WaPo Clueless Blogger Starts Well, Ends Up More Clueless Than Ever

Blogger Brad Plumer highlighted an interesting new study published by researchers at Carnegie Mellon on a Washington Post blog last week.

The post starts well but ends up with Matt Wald and the clueless (Wald) leading the clueless (Plumer).

But first for the interesting part – the Carnegie Mellon study points out that not all renewable generation is equal across the US.  Depending on the dispatch characteristics of electricity from different kinds of electricity generation, renewable generation can displace significant amounts of health damaging generation saving lots of money in health costs.  The study concludes that solar PV generation or wind generation is much more valuable in WV, where 95% of our power is generated by coal, than in areas with minimal coal-fired generation, such as CA.

Plumer shows this map from the Carnegie Mellon study to illustrate this very important point:

Plumer also includes this map that was apparently used as the basis for the assessment of renewable power potential in the US:

Plumer says about this map: “Here’s a map of the most wind-rich areas in the United States (the redder the breezier).” Except that is not true, as regular readers of The Power Line know.  Here is “a map of the most wind-rich areas in the United States”:

See the difference?  Plumer’s (and Carnegie Mellon’s) map does not include the richest wind resources in the US which lie off both coasts and the Great Lakes, near most of the US population.  Plumer’s map shows that maximum capacity factor for the best land based wind areas is 40% (.4 on the map).  This figure is borne out in a recent Synapse Energy Economics report on wind power in PJM.  The Synapse report pointed out that the capacity factor for Atlantic Coast offshore wind power (if it is ever harnessed) would be 45%, a clear indication of how much better the offshore wind resource is.

Why does this matter?

Because Plumer ends his blog post with some cheerleading for Matt Wald’s clueless cheerleading for a national ÜberGrid to bring wind power from inferior wind resources to US population centers.  Mr. Plumer has joined Mr. Wald in the gallant quest for the one Grid to Rule Them All, against the evil forces of state sovereignty, “our balkanized grid,” and, ultimately, distributed generation and decentralized power.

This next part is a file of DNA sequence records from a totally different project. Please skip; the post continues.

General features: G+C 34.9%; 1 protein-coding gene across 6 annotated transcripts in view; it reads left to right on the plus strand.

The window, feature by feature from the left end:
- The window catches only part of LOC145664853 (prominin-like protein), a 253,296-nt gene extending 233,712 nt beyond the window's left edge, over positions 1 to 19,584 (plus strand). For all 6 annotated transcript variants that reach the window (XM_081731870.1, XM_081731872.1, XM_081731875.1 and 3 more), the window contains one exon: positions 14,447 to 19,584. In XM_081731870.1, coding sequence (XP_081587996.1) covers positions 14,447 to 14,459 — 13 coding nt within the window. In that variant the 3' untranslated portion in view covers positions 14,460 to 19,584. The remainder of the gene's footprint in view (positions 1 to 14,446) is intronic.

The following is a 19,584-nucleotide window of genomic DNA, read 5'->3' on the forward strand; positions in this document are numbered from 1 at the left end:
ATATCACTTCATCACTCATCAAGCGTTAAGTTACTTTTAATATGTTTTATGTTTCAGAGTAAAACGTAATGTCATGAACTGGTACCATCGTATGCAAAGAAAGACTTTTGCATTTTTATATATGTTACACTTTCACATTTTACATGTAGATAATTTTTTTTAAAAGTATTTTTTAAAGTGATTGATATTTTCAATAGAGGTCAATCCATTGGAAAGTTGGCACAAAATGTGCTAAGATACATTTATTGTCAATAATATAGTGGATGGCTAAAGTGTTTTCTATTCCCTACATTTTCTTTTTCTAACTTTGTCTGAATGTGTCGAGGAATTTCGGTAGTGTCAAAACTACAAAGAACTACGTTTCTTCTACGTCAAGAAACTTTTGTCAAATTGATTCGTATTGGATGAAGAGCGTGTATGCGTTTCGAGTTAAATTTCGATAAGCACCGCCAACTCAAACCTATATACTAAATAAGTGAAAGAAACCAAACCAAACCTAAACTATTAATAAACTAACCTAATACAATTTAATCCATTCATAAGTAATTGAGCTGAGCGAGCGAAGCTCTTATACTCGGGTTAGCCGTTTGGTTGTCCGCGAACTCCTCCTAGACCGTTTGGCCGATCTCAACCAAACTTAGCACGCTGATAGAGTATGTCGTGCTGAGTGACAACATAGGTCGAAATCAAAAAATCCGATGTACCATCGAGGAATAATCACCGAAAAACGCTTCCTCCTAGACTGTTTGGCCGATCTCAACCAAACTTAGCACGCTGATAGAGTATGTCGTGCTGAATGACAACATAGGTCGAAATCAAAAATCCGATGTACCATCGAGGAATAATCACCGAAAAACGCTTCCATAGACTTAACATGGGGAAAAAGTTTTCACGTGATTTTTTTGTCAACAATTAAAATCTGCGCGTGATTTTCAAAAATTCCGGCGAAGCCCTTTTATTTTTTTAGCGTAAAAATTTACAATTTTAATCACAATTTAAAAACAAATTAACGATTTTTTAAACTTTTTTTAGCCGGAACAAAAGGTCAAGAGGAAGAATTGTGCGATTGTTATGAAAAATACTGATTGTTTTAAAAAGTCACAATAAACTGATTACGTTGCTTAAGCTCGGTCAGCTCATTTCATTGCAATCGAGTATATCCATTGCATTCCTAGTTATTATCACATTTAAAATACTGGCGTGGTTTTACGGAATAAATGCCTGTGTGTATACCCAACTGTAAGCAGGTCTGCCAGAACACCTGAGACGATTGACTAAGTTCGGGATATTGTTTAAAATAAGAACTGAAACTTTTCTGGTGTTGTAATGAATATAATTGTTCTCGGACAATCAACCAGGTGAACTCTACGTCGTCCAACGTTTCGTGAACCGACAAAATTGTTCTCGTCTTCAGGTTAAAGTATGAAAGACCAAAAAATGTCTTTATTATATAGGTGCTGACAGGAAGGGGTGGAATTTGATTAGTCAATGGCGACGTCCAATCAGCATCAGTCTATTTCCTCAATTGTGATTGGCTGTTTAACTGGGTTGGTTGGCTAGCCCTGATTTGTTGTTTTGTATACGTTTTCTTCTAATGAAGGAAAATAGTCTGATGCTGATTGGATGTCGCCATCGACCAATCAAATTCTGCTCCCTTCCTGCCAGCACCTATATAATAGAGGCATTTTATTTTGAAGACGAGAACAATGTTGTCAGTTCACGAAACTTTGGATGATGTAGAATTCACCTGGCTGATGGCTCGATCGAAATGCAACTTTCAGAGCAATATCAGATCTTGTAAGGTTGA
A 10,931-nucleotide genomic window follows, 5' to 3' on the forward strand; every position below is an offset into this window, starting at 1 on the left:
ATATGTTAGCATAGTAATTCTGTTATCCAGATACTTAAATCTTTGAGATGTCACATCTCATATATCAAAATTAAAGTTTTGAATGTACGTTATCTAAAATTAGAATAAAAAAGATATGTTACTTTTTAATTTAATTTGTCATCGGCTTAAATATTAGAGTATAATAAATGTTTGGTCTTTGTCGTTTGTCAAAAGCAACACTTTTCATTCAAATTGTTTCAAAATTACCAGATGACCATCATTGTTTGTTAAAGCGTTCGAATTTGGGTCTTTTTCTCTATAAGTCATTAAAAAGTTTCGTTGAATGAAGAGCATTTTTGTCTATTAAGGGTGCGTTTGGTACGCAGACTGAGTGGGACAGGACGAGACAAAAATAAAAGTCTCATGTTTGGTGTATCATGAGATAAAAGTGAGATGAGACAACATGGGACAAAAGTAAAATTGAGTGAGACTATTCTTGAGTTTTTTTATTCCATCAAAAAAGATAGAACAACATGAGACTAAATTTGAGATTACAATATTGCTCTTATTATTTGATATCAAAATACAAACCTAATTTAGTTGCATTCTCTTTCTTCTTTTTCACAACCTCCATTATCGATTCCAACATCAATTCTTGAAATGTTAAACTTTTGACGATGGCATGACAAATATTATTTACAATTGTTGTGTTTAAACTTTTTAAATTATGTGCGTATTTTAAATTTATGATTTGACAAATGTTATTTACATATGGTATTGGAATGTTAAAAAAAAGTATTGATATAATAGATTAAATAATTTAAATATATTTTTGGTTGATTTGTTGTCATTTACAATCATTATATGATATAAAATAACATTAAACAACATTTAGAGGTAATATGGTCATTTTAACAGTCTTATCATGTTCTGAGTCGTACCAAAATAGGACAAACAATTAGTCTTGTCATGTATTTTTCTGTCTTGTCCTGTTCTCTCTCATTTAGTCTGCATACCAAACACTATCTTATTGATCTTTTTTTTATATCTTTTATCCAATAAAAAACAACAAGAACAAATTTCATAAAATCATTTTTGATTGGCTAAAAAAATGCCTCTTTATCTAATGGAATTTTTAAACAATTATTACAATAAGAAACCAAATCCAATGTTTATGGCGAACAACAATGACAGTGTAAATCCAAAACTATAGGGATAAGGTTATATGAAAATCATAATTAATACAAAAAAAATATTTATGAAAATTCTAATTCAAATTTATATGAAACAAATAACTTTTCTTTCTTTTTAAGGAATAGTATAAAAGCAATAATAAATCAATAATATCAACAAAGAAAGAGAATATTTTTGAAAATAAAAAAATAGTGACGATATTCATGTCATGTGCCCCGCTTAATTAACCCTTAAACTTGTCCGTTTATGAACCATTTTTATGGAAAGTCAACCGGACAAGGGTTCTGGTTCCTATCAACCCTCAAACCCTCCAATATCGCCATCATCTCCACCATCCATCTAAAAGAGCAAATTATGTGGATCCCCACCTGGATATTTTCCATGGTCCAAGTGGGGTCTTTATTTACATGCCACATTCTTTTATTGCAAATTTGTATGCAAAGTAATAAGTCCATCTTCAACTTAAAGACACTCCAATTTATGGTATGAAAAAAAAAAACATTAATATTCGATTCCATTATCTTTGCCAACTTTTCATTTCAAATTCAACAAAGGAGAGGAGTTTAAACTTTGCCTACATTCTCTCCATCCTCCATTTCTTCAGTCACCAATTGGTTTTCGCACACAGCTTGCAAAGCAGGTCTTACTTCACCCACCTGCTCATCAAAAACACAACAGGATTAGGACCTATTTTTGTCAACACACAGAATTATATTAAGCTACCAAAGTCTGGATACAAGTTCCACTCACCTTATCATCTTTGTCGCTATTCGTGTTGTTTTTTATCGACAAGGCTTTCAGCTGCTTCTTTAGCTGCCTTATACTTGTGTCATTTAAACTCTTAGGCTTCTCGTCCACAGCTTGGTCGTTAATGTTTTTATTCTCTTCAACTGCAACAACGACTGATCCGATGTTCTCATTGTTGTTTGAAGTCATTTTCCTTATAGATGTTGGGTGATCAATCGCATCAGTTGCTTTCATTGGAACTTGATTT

As an owner of PV generation in WV, I am proud to see my investment choices vindicated in the Carnegie Mellon study.  WV regulators and politicians should take note of the quantification of PV’s value, particularly in WV.

But I am highly critical of the mythology that continues to surround the subject of wind power and high voltage transmission and that clings like dog feces to the shoes of the national discussion of renewable power.

4 thoughts on “WaPo Clueless Blogger Starts Well, Ends Up More Clueless Than Ever

  1. Bwhhahaaaaaaaaa! “…that clings like dog feces to the shoes of the national discussion of renewable power.” I can’t think of a more apt description (and I can’t stop laughing!)

  2. Well, I had other problems with that post. It starts with a version of a map familiar to me as the rate of premature death caused by power plants–which looks vaguely like a bullseye situated over West Virginia. When it comes to health effects, yes, anything that displaces coal is a good thing. But when it comes to climate change, the idea that renewables OR GAS PLANTS will help by displacing coal is questionable, as it looks like in the real world, enough methane leaks during or after drilling to make gas no better than coal. And the piece stated that the health effects were more important than climate effects–which they are, if you’re a baby boomer unconcerned about younger generations. If you have a sense of responsibility to future generations, including today’s young adults, it seems to me climate is of over-riding importance. And today’s shale drilling and fracking operations are also highly environmentally destructive locally, much worse than the gas wells of yesterday. We do not need gas as a “bridge to a clean energy future”! It’s past time we go directly to the clean energy part, with solar, wind and water power, plus conservation and efficiency, at both distributed and centralized levels, and the in-between of community and neighborhood power, too.

    • I actually paid the $10 purchased a copy of the Carnegie Mellon report. The link is in the Plumer story. The authors of the report based their analysis on specific characteristics of dispatch of different kinds of generation in their report. They did not lump gas and coal fired generation together, but approached the displacement of their generation as it would happen in the real world. Wind generation tends to be higher at night, when coal-fired power is the lowest marginal cost power. Because wind power has essentially a zero marginal cost, it always displaces this coal-fired power on the grid. Because solar power tends to be at its peak (and thus also with the lowest marginal cost) in the daytime, it tends to displace a mix of gas fired and coal fired generation. That said, the authors do focus only on generation based carbon production, instead of life cycle carbon emissions when comparing coal and gas.

      I hope to do a post soon that focuses specifically on the Carnegie Mellon report, because the monetization of renewable benefits is vitally important to public policy discussions.

  3. Pingback: Renewable Energy Good for People, Planet

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